* B = 1/50th of the way from Q0 to Q1
* Accel. = distance from P0 to B, minus original speed
* Turning = angle from P0 to B, minus original angle
Where have I gone wrong (or is just all completely wrong)?
The problem is that I only know 2 points  P0 and P2. How do I find P1?
Is P1 just the point you'd end up at without any rotation or acceleration? If so, I already got as far as drawing that curve.
Even having got a curve though, I don't understand how you can find acceleration & turning from it.
I thought maybe (if I have 50 frames per turn):
* P0 = start point
* P2 = end point (mouse)
* P1 = end point if turning & accel. = 0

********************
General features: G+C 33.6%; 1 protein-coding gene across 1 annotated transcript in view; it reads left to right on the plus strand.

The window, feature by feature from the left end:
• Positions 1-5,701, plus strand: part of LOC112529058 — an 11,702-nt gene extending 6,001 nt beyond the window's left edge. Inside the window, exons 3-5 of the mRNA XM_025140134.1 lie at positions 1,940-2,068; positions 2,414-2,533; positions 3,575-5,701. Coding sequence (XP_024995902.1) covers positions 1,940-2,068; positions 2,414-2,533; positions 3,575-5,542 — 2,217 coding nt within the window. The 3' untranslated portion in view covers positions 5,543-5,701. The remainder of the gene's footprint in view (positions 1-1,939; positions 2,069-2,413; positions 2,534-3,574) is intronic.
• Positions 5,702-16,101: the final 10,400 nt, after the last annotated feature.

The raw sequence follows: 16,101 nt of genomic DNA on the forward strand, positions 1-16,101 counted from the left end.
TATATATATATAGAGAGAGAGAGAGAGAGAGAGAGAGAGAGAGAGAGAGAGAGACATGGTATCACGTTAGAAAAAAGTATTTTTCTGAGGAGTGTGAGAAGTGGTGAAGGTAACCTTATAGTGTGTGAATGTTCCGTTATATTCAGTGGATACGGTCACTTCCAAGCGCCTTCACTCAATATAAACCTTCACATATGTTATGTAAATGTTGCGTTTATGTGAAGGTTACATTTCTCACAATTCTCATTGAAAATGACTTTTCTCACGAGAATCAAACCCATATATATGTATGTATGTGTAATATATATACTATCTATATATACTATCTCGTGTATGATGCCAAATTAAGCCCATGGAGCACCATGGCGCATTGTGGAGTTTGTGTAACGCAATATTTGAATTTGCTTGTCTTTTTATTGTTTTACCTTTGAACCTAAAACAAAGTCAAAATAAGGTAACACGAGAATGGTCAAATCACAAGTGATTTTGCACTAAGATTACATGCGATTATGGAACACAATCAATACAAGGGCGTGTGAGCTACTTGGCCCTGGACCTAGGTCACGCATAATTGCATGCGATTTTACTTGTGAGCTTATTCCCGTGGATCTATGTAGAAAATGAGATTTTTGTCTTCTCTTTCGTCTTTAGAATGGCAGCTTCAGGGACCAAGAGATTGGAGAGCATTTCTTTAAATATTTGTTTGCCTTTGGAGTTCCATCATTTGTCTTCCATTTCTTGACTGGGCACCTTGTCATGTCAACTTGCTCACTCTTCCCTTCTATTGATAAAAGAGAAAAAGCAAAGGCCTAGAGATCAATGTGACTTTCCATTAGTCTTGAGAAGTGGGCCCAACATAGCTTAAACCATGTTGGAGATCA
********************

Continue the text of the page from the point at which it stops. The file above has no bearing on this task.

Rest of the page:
* Q0 = 1/50th of the way from P0 to P1
* Q1 = 1/50th of the way from P1 to P2
* B = 1/50th of the way from Q0 to Q1
* Accel. = distance from P0 to B, minus original speed
* Turning = angle from P0 to B, minus original angle
Where have I gone wrong (or is just all completely wrong)?

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wow, so i was completely off (i just checked using a ruler on my screen too lol). however, i still believe that the turn is double the angle between the "no turn" line and the line between mouse and ship. just in case, i will mention that i'm pretty sure acceleration works instantaneously at the start of each turn and you will move each turn with a constant speed.
well, since you already know how to draw the curve figuring out the rest shouldn't be too hard. i can see that in the quadratic example there, P1 is most definitely not end point if turn/accel=0. it is basically the intersection between the line you would travel if turn=0 and the line you would be traveling in after the turn (extending backwards).